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Old 8th March 2008, 01:06 AM   #1
nhuwar is offline nhuwar  United States
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Default Mercury vapor rectifier tube question

Ok I got 2 nos sylvania 872a's which as far as I can tell have never been fired up. Well I put a transformer on the filament to heat them up to make sure all is well and something weird happend.

When the plate got hot it had this scale that came off of it on the inside. It looks like burned paper honestly but it half way fell off the anode and it laying on the filament.

Has anyone ever incountered this phenomenon and will it effect the tubes functionality?

Thanks,


Nick
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Old 8th March 2008, 01:39 AM   #2
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Do NOT put high voltage on that tube! This is a very common occurrence with old mercury rectifier tubes like the 872 and 866A as well. I've seen this many times and it is a function of old age where the coating flakes off and gets between the elements. If you try and use it, it will arc and cause damage. Dispose of it safely and properly. I word to the wise should be sufficient.

edit: Actually, you were lucky that you heated it up and saw that. I could tell stories about what has happened when they arced over.

Victor
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Old 8th March 2008, 01:40 AM   #3
nhuwar is offline nhuwar  United States
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Well I have gotten the flake out of the diode structure and down in the bottom of the tube.

Is it still a bad tube?


And if it is I can't debarnacle the tube?


Nick
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Old 8th March 2008, 01:46 AM   #4
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I would not use it, nor would I sell it. There is no guarantee it will stay on the bottom. If you choose to use it, you do so at your own risk. You've been warned by the voice of experience.

Victor
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Old 8th March 2008, 02:05 AM   #5
nhuwar is offline nhuwar  United States
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Don't worry I wouldn't sell it Victor. If it arcs at all I will get rid of it. But only if I can get the scale out of the business area so to say.

But you know debarnacle was a very common pratices for curing problens in tubes. But I do relise this could introduce gas into the tube.


I figured a few short pulses at 10kv but extremely low current should do the trick. It's not like the tube could gernade from a half second pulse of high voltage at a few microamps.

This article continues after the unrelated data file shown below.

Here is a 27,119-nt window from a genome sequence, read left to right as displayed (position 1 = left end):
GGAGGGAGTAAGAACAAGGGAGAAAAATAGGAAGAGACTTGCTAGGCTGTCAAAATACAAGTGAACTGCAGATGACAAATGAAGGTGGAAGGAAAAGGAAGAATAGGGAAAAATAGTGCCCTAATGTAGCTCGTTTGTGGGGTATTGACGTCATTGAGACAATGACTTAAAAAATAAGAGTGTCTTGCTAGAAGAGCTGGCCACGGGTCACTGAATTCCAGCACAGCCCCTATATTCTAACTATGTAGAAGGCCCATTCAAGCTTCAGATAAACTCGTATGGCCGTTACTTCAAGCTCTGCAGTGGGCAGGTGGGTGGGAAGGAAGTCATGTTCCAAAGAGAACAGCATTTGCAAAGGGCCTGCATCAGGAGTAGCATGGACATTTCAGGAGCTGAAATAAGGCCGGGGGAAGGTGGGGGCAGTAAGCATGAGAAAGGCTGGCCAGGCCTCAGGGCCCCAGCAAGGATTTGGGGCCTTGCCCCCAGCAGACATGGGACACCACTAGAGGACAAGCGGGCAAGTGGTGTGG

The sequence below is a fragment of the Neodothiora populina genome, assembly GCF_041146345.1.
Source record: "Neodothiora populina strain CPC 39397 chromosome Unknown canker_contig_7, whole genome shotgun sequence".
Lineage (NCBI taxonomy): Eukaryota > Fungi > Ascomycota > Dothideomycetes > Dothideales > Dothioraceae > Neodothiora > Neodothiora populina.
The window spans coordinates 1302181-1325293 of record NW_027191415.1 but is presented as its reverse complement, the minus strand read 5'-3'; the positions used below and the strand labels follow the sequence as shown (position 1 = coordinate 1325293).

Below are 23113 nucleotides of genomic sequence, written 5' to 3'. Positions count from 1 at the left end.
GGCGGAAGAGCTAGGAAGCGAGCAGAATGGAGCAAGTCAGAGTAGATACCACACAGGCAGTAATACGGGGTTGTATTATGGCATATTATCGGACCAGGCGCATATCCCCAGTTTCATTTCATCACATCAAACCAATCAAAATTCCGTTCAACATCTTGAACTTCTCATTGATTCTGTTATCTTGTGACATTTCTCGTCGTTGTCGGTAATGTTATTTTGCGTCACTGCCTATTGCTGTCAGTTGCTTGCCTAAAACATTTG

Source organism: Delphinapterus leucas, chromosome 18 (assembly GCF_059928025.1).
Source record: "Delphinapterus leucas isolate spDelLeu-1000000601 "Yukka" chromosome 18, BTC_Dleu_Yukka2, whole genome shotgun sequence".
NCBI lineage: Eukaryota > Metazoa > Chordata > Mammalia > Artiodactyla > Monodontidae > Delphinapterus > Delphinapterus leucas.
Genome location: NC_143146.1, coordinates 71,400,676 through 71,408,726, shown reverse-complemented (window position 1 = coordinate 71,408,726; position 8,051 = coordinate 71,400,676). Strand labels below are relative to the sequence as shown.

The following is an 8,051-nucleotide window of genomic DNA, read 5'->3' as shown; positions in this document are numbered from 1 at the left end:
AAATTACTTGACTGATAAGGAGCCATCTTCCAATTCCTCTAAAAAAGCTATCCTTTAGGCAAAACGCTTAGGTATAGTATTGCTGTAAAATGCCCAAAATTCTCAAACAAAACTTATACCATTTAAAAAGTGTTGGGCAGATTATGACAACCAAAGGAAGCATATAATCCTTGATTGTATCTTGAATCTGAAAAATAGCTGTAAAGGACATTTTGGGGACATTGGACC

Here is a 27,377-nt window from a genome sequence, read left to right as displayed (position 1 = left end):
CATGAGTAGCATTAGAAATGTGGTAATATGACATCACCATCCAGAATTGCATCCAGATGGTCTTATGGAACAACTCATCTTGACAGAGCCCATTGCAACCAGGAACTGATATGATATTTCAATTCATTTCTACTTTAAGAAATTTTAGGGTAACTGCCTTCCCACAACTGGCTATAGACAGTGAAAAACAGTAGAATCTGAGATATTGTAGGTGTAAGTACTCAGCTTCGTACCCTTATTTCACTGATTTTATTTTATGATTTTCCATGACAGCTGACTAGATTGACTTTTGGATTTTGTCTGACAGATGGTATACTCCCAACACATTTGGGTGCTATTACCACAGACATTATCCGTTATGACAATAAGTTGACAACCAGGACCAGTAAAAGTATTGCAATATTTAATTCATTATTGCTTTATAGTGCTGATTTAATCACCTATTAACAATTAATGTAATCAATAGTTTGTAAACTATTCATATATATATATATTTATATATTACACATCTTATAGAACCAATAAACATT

Nick
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Old 9th March 2008, 04:34 PM   #6
nhuwar is offline nhuwar  United States
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Does anyone have any idea what type of metal the anode in these tubes are. I can't see the being tantalum because these wouldn't happen.


Any idea's??????????



Nick
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Old 9th March 2008, 06:07 PM   #7
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Just another semi wise word.
Don't apply high voltage to it without a dummy load.
Mercury rectifiers WILL flash over inside if o/c.
And, please shield your eyes from it, most generate a high degree of nasty ultra violet light that looks nice, but will damage your eyes.
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Old 9th March 2008, 06:48 PM   #8
Gluca is offline Gluca  Italy
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Quote:
Originally posted by itsmejto

And, please shield your eyes from it, most generate a high degree of nasty ultra violet light that looks nice, but will damage your eyes.
OH! I do love to stare at my 866A. Girls too. That's one very reason I use them. I will be blind for the UVs in my eyes and deaf for too many decibels in my ears, will I?

Gianluca
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Old 9th March 2008, 06:51 PM   #9
Trout is offline Trout  United States
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Is there actually any valid reason to even use such a tube anymore?

I am no rocket scientist, but I can not think of any especially with the risks invloved.
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Old 9th March 2008, 07:29 PM   #10
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Quote:
Originally posted by itsmejto

And, please shield your eyes from it, most generate a high degree of nasty ultra violet light that looks nice, but will damage your eyes.
Actually the short wave UV (the most dangerous kind) is stopped by the glass. Most of what you see is visible light with perhaps a little long wave UV

The only advantage to using mercury vapor rectifiers is a lower voltage drop with higher current capacity, plus a little noise from the gas.

Victor
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